segunda-feira, 15 de dezembro de 2008

Obesity:relatively new phenomenon!

Obesity 'controlled by the brain'
This article is largely taken from the BBC´s internet site but is very much to my heart, I am worried by the constant move to accept over weight as a normal part of life, it is for me a sign of waste and over indulgence by a nation and not so much an individual characteristic, it is as much like the throwing down of litter in the street and lack of respect for others, the trend to leave the responsibilty for everything to others, pay others to worry for you!!
Seven new gene variants discovered by scientists suggest strongly that obesity is largely a mind problem.
The findings suggest the brain plays the dominant role in controlling appetite, and that obesity cannot easily be blamed on metabolic flaws.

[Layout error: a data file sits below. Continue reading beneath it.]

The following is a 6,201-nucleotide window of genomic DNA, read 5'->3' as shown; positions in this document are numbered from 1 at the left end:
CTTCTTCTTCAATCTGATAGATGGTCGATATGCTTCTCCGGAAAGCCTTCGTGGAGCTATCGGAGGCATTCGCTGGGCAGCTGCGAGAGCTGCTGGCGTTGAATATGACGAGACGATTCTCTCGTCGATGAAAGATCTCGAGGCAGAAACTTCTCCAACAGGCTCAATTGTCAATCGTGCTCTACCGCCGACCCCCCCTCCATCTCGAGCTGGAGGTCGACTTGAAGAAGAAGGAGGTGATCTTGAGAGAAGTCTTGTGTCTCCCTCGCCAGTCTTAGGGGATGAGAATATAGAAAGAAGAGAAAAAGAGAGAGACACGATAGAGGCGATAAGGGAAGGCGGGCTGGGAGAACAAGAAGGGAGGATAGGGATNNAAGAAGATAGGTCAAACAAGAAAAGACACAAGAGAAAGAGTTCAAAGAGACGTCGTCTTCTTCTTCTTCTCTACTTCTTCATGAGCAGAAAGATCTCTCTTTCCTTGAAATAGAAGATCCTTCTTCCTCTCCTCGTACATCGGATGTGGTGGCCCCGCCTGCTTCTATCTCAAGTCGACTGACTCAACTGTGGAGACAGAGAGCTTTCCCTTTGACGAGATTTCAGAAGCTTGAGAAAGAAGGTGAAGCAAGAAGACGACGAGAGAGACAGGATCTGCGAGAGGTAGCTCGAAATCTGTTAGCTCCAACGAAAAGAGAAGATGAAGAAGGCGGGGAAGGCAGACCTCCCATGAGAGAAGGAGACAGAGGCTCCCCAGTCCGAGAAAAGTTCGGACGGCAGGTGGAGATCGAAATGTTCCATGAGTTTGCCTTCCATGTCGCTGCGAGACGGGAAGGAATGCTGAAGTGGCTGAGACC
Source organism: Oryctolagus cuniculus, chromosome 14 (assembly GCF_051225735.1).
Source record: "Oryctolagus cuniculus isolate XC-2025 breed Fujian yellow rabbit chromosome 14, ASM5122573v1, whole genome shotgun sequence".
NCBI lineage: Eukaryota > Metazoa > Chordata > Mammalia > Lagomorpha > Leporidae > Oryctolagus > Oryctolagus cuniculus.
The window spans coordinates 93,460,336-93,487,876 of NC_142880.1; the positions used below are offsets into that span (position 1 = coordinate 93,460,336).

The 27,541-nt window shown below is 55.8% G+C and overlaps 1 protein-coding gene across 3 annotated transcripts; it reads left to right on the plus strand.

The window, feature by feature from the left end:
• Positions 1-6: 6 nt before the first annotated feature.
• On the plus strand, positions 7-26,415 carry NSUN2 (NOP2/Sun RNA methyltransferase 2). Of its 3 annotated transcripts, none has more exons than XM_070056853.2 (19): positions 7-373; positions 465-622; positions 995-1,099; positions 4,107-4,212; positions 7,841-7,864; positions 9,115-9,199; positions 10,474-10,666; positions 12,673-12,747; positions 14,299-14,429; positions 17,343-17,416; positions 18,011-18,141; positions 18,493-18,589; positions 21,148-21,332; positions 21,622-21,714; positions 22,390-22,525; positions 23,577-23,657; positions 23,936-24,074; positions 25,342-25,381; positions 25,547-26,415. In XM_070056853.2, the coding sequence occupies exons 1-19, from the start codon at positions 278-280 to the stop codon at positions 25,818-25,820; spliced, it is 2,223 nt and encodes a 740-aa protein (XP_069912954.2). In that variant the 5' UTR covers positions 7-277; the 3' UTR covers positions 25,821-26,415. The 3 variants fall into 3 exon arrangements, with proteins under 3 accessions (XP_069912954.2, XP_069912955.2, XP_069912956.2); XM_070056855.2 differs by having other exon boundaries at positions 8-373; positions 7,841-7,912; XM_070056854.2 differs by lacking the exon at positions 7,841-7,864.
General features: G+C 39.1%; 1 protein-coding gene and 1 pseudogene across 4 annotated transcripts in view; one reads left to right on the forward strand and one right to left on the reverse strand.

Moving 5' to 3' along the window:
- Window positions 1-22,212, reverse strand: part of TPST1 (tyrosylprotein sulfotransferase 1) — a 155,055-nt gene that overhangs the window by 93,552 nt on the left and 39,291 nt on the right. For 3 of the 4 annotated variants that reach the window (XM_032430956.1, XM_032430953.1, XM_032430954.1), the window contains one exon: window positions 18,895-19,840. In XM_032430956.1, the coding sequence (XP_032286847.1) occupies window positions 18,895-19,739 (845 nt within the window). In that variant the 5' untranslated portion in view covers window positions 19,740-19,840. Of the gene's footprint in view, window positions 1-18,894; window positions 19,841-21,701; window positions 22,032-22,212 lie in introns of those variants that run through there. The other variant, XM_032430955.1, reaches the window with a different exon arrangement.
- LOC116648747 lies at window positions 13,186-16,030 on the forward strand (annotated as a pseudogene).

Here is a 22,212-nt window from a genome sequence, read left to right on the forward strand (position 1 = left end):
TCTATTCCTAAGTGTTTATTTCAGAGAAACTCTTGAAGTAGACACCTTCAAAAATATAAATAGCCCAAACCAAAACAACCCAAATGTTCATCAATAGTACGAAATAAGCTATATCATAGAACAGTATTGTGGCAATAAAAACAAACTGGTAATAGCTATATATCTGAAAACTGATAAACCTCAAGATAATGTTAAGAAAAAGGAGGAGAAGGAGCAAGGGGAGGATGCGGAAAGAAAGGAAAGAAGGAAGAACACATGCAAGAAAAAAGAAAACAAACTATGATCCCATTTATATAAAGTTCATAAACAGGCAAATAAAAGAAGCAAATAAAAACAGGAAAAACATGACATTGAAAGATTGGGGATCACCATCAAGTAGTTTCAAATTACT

Two international studies, published in Nature Genetics, examined samples from thousands of people for the tiniest genetic changes.
Many of the seven key variants seem to be active in the brain.
This suggests that the brain's impact on appetite and eating behaviour may be more important that any genetic variation which alters the body's ability to lay down or burn up fat.
All seven variants were picked up by a study led by Icelandic company deCODE Genetics, while six of the seven were also identified in a second, independent study by an international team dubbed the Giant consortium.
In both cases the researchers scrutinised DNA samples from thousands of people to assess the impact of tiny changes.
Each of the variants identified had a small impact on obesity, but a person carrying all of them was typically around 1.5kg - 2kg heavier than average.
It is estimated that as much as 70% of the variation in body mass index - a measure of obesity based on height and weight - is down to genetics, rather than environmental factors.
Researcher Dr Kari Stefansson, of deCODE Genetics said: "This suggests that as we work to develop better means of combating obesity, we need to focus on the regulation of appetite at least as much as on the metabolic factors of how the body uses and stores energy."